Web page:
Edited by Dr. Imtiyaz Yusuf and Dr. Lars Peter Schmidt

Presentation of results of the conference from 1-2 September 2006, 297 pages. This publication can be obtained / ordered at the office of Konrad Adenauer Foundation, Bangkok. The postal fee for international shipping is 10 US $/ 8 €.

Since January 2004, the insurgency in the three southernmost provinces of Thailand, Pattani, Yala and Narathiwat, has resulted until now in the deaths of more than 1,500 people. The emergence of such a situation has threatened peaceful development of Thailand as a multi-ethnic and multi-religious nation. Thai Muslims constitute about 4 – 5 % of Thai population, making up the largest religious group after the Buddhist majority.

The unrest in the South has raised national concern about how to bring about peaceful resolution to the crisis, how to rebuild peaceful relations between the Buddhist and Muslim sections of the country and continue on the path of building civil society in Thailand.

Moreover, the conflict in Southern Thailand has attracted international attention, raising concerns that the situation will be exploited by international terrorists as a reason to launch a jihad in Thailand.

The main problem facing Thailand at the present is how to bring about peace through national reconciliation, which recognizes the multi-cultural and multi-ethnic characters of Thai polity at national level and would lead to the end of conflict and bloodshed.

The Thai government has been trying to find solutions to the crisis in a multi-pronged manner undertaking political, security, cultural and religious initiatives: Building reconciliation by peaceful means, reducing use of military force and considering establishment of a self-administrative zone in the restive provinces. All of them are still being studied, and many of them are under debate.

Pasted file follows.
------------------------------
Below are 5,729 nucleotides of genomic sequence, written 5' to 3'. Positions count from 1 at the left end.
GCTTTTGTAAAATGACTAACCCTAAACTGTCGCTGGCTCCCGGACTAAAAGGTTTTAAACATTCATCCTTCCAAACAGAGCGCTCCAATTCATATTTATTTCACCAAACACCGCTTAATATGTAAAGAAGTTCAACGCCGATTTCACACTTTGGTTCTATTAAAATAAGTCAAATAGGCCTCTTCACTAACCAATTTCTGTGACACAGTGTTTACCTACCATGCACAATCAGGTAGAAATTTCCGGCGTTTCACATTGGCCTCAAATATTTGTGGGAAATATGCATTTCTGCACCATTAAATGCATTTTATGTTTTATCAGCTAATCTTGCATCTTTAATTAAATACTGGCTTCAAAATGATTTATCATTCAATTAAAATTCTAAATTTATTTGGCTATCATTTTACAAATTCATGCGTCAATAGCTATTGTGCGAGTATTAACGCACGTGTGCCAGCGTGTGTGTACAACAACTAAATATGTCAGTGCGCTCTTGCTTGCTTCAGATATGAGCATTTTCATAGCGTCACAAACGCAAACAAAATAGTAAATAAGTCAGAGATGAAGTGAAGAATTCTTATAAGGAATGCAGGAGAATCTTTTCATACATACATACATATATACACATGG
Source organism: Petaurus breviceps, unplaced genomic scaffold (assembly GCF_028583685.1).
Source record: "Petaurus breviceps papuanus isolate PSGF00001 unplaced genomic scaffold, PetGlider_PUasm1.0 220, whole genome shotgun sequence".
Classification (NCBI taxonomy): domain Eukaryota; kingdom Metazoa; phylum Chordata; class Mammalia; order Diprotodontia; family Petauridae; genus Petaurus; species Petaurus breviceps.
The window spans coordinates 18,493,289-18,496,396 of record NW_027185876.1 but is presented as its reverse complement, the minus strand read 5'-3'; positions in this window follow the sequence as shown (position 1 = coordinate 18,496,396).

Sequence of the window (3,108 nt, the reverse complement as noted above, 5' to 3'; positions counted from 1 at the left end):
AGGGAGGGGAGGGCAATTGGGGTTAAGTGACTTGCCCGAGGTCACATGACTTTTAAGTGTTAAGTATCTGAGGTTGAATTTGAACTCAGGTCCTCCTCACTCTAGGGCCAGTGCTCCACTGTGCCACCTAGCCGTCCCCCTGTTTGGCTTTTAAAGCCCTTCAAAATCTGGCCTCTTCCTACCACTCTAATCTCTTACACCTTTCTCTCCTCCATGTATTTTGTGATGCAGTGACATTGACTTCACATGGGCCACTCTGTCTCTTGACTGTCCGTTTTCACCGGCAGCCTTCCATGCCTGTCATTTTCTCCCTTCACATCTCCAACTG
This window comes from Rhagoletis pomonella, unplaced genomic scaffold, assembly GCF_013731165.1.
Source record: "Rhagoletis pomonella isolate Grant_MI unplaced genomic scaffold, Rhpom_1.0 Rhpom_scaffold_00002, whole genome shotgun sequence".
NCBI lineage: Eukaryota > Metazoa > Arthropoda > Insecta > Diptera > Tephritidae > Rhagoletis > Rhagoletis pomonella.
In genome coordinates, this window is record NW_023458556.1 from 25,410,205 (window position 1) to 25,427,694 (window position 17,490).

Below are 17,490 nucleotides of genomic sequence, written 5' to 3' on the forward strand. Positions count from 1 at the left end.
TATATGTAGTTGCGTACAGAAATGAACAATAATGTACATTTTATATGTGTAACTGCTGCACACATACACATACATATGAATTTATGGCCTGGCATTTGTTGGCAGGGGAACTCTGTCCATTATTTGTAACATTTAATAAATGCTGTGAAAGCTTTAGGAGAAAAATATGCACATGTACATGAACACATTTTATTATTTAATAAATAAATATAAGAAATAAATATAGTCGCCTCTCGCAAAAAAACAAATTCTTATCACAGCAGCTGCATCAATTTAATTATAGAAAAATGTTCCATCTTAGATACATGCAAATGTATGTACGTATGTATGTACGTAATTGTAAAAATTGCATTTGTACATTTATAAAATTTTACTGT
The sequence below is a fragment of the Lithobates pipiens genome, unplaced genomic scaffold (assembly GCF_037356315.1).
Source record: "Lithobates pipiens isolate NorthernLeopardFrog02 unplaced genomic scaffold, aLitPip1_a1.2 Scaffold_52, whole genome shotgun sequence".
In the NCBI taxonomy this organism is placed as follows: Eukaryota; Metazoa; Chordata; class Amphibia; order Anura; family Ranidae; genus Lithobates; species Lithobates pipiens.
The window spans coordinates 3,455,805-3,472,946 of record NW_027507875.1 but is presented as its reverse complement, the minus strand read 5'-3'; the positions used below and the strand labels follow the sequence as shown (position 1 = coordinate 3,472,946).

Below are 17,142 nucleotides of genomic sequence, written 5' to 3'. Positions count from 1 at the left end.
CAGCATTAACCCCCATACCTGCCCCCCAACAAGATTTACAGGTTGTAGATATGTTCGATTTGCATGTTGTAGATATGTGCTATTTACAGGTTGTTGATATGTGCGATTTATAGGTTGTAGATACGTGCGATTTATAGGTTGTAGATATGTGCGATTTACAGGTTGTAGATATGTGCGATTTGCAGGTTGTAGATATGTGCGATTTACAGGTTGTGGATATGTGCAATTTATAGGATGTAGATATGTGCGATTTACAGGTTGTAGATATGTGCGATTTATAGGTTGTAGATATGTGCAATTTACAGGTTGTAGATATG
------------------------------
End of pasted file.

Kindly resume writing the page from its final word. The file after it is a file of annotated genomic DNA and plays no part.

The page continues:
For these reasons, Konrad Adenauer Foundation Thailand has set up a research project, starting from December 2005 to June 2006, with a conference between 1 – 2 September 2006 and a publication as outcomes. The main objective of the project is to offer a forum for Thai and international academics and public figures to explain the historical background, which is little known, and reasons behind the unrest in the Southern Thailand, focusing tensions and pressures that have contributed to the prolonging of the conflict. The project also aims to provide suggestions on rebuilding the peace in the region.

Contributors of this publication are international and Thai political scientists, political philosophers, security analysts, religion specialists and peace activists, who are engaging both academically and practically in addressing and seeking solutions for the Southern crisis. Some of them are members of the National Reconciliation Commission (NRC), set up by the Thai government as an independent body to find solutions to the problem.

The book aims at providing profound analyses of the conflict and its possible effects on the rest of Thailand, thus hoping to promote the dialogue between experts and decision-makers and among the religions.

Lists of articles and contributors:

1. “Local Patriotism and the Need for Sound Language and Education Policies in the Southern Border Provinces”, Dr Gothom Arya, Mahidol University

2. “Understanding Reconciliation Problematique in Thai Society”, Assoc Prof Dr Chaiwat Satha-Anand, Thammasat University

3. “Building High-Trust Cultures for Peace in the South of Thailand”, Asst Prof Dr Warayuth Sriwarakuel, Assumption University

4. “Building High-Trust Cultures for Peace in the South of Thailand” Asst Prof Dr Warayuth Sriwarakuel, Assumption University

5. “Educational Change for Building Peace in Southern Border Provinces of Thailand”, Asst Prof Dr Ibrahem Narongraksakhet

6. “The Ethno-Religious Dimension of the Conflict in Southern Thailand”, Dr Imtiyaz Yusuf, Assumption University

7. “The Malaysian Factor in the Prospects for Peace in Southern Thailand”, Prof Dr Omar Farouk Bajunid, Hiroshima City University

8. “Divided Loyalties: The Moral Basis of Peace in a Multi-cultural World of Conflict and Humiliation”, Prof Dr Gerhold K Becker, Assumption University


Dr. Lars Peter Schmidt †


Thailand, January 1, 2007